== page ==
In January 2008, Tata Motors India made breaking news when they presented the model of Nano as the world’s cheapest car at INR 100,000 only ($ 2500 at that time). For various reasons, the car is yet to be launched in the market. Without getting into the political issues associated, the Tata Nano car, in my opinion, is an unviable business model and therefore will continue to run into bad weather, unless fundamental changes are made therein.
My opinion is based on just three issues – (a) cost-price structure of Tata Motors Nano car is unbalanced and hence unsustainable, (b) Tata Nano car is against the grain of environmental climate issues of the day and (c) Tata Motors have taken a laid back management style in resolving critical social issues like displacement of farmland.
Cost Price Structure
We gather from press reports that Tata Motors have been driving hard bargains with the state governments to try and obtain as much subsidies as possible for the small car project. The subsidies they had obtained from West Bengal Government, as enumerated by the Economic Times of 25th September 2008, in an article “El Nano: A Perfect Storm” by Arvind Panagariya, are as follows –
a) land lease at throw-away prices (Rs 1,260/- only per acre per month)
b) a soft loan of Rs 2 billion for 20 years at interest rate of 1% per annum
c) concessional tariff of electricity at Rs 3 per kwh
d) VAT waiver for some Rs 10 billion or so
e) subsidised rates of water, stamp duties and other infrastructural facilities at nil or very low costs.
A recent press report says that it has been claimed that the amount of subsidy works out to Rs 60,000 per car, which is as high as 60% of its retail selling price.
In fact the cost equation is so thinly balanced, even after grant of the above subsidies, that Tata Motors management rejected a proposal to shift the vendor site location from the plant site to just across the road on the ground that the additional costs will make the project unviable.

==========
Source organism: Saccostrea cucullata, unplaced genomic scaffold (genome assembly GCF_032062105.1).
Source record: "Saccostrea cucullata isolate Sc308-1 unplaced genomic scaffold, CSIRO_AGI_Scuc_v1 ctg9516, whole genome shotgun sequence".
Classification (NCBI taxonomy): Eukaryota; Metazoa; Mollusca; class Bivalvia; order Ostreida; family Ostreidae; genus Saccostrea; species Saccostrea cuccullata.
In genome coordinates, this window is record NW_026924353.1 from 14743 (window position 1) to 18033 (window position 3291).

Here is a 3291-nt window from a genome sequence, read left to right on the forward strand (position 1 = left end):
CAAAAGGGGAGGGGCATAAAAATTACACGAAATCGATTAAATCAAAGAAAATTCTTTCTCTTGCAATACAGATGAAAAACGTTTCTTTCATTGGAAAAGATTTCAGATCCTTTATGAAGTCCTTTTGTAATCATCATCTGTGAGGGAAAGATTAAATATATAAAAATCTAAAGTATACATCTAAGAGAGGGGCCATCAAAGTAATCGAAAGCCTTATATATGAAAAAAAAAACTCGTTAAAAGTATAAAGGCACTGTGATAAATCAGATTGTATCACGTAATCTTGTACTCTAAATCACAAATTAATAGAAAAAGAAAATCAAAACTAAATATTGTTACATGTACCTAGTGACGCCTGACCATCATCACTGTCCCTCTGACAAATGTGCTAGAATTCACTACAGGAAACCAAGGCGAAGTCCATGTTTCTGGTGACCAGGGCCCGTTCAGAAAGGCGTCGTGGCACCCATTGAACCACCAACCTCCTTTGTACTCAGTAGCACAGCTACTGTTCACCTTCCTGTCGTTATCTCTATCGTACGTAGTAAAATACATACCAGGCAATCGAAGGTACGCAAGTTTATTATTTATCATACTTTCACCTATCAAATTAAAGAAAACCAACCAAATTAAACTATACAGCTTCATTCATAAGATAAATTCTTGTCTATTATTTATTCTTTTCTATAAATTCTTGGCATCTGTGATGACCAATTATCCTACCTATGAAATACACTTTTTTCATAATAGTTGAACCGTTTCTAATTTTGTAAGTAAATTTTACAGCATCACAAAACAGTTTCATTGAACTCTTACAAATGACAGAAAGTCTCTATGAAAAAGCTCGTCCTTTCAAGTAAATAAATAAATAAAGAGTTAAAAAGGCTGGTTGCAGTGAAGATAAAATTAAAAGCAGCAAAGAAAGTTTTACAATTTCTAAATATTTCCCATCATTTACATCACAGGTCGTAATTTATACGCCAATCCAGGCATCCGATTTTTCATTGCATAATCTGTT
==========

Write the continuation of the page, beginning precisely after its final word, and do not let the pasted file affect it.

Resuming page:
It has never been wise to depend for business viability solely on government grants and subsidies and short term tax incentives. Nano however is trying to go against this basic business philosophy.
We need to change our lifestyles and social-styles to deal with climate crisis and global warming on a long term basis. One of the things we must do in the automobile industry is to focus on improving mass transport systems rather than expand the market for small cars by producing low priced cars for almost every individual.
Even if the Nano car adheres to latest norms of pollution control and also develops a battery operated electric model, the “car for the masses” project still goes against the grain of current needs of the earth’s climate. In this context please refer to the treehugger site here.
Laid-back Management style
The laid-back management style adopted by Tata Motors for its Nano car is something which I find quite strange, to say the least. Tata Motors management avoided any participation in crisis management when social issues of displacement of farmland and farmers cropped up and which then turned into a social unrest. They solely depended on the West Bengal government for resolving the problem and therefore concurred silently to their act of removing farmers through police atrocities and armed hooligans of the ruling party, as witnessed on television by the whole world. Proactive management could have easily diffused the issue at an early stage and not made Nano a politically controversial project.
You can judge for yourself whether a business proposition which is based on 60% of its selling price being funded from taxpayers contribution, which does negatively contribute to global climate crisis and is backed by a laid-back management style relying on political hooliganism, can be a viable business model ever.Email This Post 0